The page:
By that time religious sacrifice in Carthage had been going on for about 400 years. Infants were brought to the Tophet, a sacred place containing an idol or a very old and holy stone, and killed there. As in the case of other contemporary faiths, sacrifice of flesh was accompanied by burning. This accounts for the many references to fiery furnaces, to "passing through the flames." Apparently the tiny child was brought to the idol, calmed by a priest and its throat cut. It was then placed in the arms of a bronze statue that had a furnace or grate beneath it. There are hints that the arms of the god may have been operated mechanically in such a way as to drop the dead infant into the flames.

Certainly devices of one kind or another were used to heighten the awe of the worshipers and their belief that the deity was responding to acts of piety. In the case of a hollow statue of one goddess (page 128), holes were bored in her breasts, then plugged with wax. At an appropriate point in the rite, the wax would melt under the influence of heat, and milk, which had previously been poured into the statue, would then begin to flow miraculously from the holes.

In a harsh faith, interpreted to fearful people only by priests, the priestly power was obviously very great. Priests were numerous and divided into a hierarchy, with a high priest in charge of each temple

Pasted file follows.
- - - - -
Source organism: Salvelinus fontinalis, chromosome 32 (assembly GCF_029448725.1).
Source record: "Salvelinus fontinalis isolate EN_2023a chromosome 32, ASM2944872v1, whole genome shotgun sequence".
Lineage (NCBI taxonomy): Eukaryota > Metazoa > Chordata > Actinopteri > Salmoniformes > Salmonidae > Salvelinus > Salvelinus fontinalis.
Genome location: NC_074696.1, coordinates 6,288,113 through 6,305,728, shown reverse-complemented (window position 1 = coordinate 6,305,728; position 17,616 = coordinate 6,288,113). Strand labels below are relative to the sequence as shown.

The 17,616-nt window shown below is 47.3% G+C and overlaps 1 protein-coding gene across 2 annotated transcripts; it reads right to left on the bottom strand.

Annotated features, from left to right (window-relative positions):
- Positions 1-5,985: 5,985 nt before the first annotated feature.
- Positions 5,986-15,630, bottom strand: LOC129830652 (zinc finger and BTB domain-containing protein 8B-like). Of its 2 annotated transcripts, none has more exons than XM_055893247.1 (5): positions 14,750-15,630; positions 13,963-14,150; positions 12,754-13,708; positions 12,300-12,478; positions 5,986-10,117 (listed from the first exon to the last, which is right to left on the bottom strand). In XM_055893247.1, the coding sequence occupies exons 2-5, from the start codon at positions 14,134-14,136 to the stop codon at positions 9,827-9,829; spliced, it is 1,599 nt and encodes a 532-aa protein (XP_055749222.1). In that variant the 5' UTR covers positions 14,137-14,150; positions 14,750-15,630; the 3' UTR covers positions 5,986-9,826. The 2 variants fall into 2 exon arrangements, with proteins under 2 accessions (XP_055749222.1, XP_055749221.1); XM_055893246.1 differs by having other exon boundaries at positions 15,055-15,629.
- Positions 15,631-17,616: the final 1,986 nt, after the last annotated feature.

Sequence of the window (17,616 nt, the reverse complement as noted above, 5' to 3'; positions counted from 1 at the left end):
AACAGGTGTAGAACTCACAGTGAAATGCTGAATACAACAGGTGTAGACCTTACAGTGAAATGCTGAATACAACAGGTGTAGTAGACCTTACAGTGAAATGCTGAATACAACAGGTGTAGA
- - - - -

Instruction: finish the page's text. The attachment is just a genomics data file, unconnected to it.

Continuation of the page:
and other subordinate priests under him. In addition the temples had scribes, butchers for cutting up sacrificial animals, lamp-tenders, barbers whose job it was to shave the heads of high priests, plus great numbers of general workers, temple assistants, gardeners, craftsmen and slaves.

The preoccupation of the Phoenicians with their faith was enormous. As a result, the priesthood had great financial as well as political and religious clout. Offerings were served up constantly: wine, perfume, incense, animals and sometimes simply fruits or vegetables. (Humans were reserved for special occasions or dire calamities.) The priests maintained lists of the tariffs imposed for each type of sacrifice. They prescribed the proper offering to expunge a particular offense, also the fee that went to the priest for accepting the offering and for performing the ritual that went with if.

One such listing provided that for every ox sacrificed the priest would get a fee of 10 pieces of silver, and if the sacrifice were being made to relieve a sin (rather than being a mere expression of devotion to the god) a portion of the ox would also go to the priest. By such customs both temples and priests became wealthy, and the office of high priest became a plum jealously secured by certain noble families.

The size of the priestly hierarchy and its varied duties suggest that temples were large and elaborate places, This is not necessarily so. Indeed there is evidence that much Phoenician worship took place at small open-air shrines, which very often were simply designed. A rock or altar or small enclosure located in some exposed "high place" served very well. "Place" was important since divine powers were attributed to specific waters (springs or rivers), groves of trees and stones. The oldest-known shrine at Carthage is a small square space cut into a rock. Devoted to the goddess Tanit, the shrine is scarcely a yard wide. Like many another Phoenician holy place, it drew its strength from its age and quite possibly from the sacred objects on or near the site. It may be, of course, that the unusually small size of this shrine reflects only the extreme poverty of those who first settled in Carthage.